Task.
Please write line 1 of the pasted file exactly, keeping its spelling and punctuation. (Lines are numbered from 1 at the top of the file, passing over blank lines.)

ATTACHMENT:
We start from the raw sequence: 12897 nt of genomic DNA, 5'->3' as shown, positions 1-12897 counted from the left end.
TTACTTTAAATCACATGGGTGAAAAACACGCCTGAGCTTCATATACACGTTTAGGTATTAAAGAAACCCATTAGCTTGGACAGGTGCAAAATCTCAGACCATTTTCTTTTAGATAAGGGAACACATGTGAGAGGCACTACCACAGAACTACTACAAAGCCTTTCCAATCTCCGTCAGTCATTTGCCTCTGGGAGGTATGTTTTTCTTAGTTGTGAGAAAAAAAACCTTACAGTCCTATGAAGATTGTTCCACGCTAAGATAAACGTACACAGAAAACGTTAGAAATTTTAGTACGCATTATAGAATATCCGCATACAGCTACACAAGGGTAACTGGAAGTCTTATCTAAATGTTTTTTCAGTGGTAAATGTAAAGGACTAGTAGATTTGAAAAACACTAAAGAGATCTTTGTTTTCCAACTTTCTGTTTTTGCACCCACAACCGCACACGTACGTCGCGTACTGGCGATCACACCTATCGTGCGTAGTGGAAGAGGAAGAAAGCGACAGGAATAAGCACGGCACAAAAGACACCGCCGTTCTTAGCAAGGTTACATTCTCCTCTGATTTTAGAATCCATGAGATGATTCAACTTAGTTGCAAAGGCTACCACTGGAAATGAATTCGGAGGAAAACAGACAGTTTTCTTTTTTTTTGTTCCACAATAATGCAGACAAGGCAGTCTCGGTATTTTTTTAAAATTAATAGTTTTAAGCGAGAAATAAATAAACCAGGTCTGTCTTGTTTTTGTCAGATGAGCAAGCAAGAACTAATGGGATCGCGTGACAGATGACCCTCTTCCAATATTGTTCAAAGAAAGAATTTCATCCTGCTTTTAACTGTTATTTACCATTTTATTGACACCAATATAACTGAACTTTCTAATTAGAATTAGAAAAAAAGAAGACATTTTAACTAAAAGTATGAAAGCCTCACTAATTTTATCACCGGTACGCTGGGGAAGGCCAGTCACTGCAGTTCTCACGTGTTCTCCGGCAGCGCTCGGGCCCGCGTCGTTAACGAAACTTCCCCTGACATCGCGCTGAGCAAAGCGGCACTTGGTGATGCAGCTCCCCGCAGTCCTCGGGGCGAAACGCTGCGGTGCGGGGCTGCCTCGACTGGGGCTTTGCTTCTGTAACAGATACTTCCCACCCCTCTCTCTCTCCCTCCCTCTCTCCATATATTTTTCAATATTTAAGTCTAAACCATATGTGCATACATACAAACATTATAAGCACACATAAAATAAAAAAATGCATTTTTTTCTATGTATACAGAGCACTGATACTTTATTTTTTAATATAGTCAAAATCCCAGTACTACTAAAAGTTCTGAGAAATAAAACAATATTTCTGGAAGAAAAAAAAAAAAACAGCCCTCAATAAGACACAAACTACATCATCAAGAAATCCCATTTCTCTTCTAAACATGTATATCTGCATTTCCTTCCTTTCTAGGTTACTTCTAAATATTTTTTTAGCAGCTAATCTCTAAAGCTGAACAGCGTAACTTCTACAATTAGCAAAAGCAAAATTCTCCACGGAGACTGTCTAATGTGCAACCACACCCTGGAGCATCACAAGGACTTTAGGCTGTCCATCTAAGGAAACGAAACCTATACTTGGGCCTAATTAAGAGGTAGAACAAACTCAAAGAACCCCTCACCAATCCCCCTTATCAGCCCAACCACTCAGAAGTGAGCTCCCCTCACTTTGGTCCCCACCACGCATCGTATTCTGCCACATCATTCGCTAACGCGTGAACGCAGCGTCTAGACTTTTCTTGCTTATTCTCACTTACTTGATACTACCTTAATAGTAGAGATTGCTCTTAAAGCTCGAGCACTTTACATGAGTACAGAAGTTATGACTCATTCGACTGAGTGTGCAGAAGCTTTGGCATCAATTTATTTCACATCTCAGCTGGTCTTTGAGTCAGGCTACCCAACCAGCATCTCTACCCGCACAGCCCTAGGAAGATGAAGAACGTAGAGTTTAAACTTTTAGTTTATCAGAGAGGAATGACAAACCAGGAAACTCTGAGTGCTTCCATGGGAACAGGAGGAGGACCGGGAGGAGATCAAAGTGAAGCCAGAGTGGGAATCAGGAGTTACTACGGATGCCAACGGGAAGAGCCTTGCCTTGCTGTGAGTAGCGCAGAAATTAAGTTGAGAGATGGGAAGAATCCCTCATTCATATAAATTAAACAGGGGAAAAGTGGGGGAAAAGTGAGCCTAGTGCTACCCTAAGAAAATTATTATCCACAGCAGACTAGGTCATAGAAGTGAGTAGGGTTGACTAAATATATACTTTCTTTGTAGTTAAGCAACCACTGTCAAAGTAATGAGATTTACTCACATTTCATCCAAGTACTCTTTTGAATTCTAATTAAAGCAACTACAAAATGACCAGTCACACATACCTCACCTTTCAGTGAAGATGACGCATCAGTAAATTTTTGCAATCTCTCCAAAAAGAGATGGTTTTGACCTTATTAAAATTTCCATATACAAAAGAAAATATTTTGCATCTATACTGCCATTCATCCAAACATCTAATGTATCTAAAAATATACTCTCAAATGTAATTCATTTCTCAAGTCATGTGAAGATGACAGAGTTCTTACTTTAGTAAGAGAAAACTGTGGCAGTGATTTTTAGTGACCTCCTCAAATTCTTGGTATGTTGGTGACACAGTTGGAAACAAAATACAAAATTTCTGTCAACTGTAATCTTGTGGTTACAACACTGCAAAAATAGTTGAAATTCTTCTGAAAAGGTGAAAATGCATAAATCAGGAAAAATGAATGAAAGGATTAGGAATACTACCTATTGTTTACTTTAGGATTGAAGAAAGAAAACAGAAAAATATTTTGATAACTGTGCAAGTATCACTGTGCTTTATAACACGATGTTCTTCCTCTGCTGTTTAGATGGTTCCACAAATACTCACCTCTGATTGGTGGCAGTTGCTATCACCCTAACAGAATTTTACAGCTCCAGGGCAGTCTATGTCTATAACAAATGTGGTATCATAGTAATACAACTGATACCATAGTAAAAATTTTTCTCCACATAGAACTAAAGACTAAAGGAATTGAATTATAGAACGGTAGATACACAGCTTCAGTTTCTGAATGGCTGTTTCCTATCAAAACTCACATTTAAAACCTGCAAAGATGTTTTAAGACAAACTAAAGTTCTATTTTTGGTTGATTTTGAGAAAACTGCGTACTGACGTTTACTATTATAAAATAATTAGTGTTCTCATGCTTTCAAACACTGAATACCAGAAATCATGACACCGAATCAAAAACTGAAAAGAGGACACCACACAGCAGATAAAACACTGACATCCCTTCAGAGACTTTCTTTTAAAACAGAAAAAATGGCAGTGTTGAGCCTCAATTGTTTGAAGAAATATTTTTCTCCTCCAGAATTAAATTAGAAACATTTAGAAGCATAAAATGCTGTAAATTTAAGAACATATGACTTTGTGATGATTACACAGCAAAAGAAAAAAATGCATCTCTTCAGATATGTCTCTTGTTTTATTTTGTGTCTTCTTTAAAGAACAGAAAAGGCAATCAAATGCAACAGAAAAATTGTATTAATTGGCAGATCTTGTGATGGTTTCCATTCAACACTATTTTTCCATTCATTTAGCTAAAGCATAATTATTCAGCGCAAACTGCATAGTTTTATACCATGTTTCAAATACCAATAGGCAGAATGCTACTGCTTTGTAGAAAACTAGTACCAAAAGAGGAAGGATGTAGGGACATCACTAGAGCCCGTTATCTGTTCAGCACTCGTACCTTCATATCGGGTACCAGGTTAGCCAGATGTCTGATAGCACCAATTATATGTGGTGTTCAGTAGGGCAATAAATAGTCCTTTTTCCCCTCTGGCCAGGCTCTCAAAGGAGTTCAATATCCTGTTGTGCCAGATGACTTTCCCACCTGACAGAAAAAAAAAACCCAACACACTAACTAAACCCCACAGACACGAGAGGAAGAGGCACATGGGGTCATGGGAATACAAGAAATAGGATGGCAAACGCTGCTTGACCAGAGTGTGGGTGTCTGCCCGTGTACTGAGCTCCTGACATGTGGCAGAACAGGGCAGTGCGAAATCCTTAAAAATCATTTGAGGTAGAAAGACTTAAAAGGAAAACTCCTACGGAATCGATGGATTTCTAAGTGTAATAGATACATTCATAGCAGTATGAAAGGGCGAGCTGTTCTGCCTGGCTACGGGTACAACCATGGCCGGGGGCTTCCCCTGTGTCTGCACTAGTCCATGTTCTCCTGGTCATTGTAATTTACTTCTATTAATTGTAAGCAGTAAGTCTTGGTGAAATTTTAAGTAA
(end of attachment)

We start from the raw sequence: 12897 nt of genomic DNA, 5'->3' as shown, positions 1-12897 counted from the left end.